Eléna Rivera on her new collection, Scaffolding

RiveraEléna Rivera’s new collection of poems, Scaffolding, is a sequence of eighty-two sonnets written over the course of a year, dated and arranged in roughly chronological order. The work vividly reflects life in New York City, where Rivera resides. A poet and translator, Rivera’s earlier collections include The Perforated Map; her translation of Bernard Noël’s The Rest of the Voyage won the Robert Fagles Translation Prize. Recently, Rivera answered some questions about her book, the interplay between form and content, and the life that informs her writing.


Why the sonnet?

ER: I’ve always been interested in form, the interplay between form and content, between the inner and the outer. I wanted to experience what it would be like to write discreet poems over time. I had been engaged with writing long poems for a while. I’d work on a piece, playing with different possibilities, until the form would come to me and I knew then that the poem had found its direction (the amount of time I have, and the concerns of the poem, are what dictate the poem’s length). I was interested in the book as form (a love of the epic) and made one-of-a-kind books, and books in hand-letterpress editions (fascinated by the weight of the single lead letter). At first the sonnet seemed the complete opposite of what I had been doing, but really it wasn’t that different, the form got smaller, tighter, and I filled it rather than found it; it shaped the conversation, the music of it. I really became fascinated by the fourteen-line form, what such a compact container could give rise to, and once I committed myself to it I felt compelled to continue.

And why the additional eleven-syllable line constraint?

ER: At the time I was translating a book from the French written in hendecasyllable lines. I wondered if writing in lines of eleven-syllables would be as difficult as translating them. I wrote a few sonnets in eleven-syllable lines, enjoyed the constraint, and found it much easier than translating into eleven-syllables lines. Of course we don’t usually count syllables in English, but I found this constraint useful, gave the poems more breadth. I was inspired by Bernard Noël’s example, and translating him, as I was by the experiments of the Oulipo writers in France, like Jacques Roubaud for example. I liked too that the eleven-syllables veered away from the pentameter line we’re so used to hearing; it added unaccountable rhythms below the surface of the lines. I read sonnets, conversed with sonnets, responded to what was on my mind on any given day, and would then shape the poems into these eleven-syllables lines.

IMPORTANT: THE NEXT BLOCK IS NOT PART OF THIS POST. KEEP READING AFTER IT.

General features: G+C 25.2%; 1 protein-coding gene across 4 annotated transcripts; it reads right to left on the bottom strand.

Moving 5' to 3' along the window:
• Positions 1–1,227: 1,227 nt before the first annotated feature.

Is that why your sonnets are dated?

ER: Yes. After the first few sonnets, I gave myself the task to write a sonnet a day for a year. Needless to say that didn’t quite work out the way I imagined it would because of time constraints mostly. I also threw out many very bad sonnets, which diminished their numbers. It’s when I began revising that I also realized that I had to change the date of a poem and add a new date, to show that a poem might have been written on one day and much later rewritten on another day. Some poems just worked right away and others were more reluctant. Sometimes I liked the new version as much as the old one and kept both. I wanted to track that; I wanted it to be a book of sonnets that showed what was on my mind on a particular day, what I was reading, thinking, in touch with, remembering, etc.

I noticed that you include a spattering of words in French and Spanish, why is that?

ER: I grew up speaking French and Spanish. I had some knowledge of English, but for me English is a learned language not the one we spoke at home. My mother spoke to us in Spanish and some French, and we spoke to our parents in French (I was in French schools from the time I was three). So I consider French and Spanish my “mother-tongues.” I learned English quite quickly once we moved to the United State, and worked hard at it (the kids in my public Junior High School were unforgiving regarding my strange accent).